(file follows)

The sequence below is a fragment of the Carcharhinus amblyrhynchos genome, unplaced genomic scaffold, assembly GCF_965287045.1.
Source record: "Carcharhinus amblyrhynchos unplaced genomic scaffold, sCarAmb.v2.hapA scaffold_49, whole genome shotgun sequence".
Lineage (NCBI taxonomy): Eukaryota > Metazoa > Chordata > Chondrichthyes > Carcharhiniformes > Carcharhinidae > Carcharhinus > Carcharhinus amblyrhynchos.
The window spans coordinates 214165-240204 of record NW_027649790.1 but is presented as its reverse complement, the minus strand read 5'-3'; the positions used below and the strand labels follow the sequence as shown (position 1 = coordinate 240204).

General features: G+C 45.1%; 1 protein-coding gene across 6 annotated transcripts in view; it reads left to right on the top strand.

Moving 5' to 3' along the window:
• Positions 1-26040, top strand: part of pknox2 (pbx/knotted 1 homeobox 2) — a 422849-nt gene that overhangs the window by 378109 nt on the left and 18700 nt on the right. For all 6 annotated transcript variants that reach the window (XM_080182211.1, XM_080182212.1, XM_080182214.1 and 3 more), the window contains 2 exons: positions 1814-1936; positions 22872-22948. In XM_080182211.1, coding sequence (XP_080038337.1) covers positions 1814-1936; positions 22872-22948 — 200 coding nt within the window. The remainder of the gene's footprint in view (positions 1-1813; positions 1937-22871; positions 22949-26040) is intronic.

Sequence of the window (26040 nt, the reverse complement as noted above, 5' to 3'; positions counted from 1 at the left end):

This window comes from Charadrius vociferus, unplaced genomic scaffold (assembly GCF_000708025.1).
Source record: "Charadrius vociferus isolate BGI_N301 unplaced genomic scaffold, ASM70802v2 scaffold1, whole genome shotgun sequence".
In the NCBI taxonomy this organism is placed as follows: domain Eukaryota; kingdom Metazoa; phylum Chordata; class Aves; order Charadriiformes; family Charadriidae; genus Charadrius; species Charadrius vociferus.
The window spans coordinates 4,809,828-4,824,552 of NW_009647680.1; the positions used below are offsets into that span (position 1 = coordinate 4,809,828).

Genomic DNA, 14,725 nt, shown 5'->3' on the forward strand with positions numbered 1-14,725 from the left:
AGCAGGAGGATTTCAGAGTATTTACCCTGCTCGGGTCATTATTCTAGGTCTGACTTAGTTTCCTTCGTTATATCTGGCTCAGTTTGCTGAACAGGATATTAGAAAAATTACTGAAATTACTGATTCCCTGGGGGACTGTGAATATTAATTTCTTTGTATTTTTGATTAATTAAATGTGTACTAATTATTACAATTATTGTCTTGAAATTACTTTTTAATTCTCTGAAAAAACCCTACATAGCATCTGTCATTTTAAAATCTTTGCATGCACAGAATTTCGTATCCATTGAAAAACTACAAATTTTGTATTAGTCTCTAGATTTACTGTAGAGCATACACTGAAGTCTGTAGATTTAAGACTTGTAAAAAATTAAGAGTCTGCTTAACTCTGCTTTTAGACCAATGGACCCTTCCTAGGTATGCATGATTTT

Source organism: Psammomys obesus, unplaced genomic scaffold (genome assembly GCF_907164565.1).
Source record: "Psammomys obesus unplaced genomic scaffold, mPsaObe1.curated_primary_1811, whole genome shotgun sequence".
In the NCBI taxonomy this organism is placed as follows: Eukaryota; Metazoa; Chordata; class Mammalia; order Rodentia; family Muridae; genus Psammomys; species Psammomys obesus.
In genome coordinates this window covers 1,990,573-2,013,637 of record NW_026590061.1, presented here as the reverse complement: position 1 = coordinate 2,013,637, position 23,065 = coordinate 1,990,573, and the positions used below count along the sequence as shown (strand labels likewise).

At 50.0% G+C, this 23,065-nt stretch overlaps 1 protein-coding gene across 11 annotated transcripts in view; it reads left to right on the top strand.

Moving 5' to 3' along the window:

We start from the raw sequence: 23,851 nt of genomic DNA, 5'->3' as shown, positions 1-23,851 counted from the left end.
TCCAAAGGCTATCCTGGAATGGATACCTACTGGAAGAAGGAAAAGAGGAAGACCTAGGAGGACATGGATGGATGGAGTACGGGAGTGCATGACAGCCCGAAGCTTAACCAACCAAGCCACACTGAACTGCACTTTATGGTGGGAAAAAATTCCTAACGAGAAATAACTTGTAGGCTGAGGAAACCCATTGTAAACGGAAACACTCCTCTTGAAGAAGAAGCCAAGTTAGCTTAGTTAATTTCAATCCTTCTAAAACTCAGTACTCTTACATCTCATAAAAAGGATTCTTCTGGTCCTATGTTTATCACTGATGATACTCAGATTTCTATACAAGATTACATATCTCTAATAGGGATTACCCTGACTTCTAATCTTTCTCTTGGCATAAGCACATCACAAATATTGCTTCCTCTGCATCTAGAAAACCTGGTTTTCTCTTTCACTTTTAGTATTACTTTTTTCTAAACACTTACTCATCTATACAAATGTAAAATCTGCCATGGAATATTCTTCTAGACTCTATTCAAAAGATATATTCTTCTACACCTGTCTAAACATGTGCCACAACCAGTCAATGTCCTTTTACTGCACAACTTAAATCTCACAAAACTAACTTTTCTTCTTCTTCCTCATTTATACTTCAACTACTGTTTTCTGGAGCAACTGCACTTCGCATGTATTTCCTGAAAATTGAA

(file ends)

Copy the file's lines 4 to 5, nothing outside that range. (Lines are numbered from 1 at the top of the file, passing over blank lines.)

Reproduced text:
The window spans coordinates 214165-240204 of record NW_027649790.1 but is presented as its reverse complement, the minus strand read 5'-3'; the positions used below and the strand labels follow the sequence as shown (position 1 = coordinate 240204).

General features: G+C 45.1%; 1 protein-coding gene across 6 annotated transcripts in view; it reads left to right on the top strand.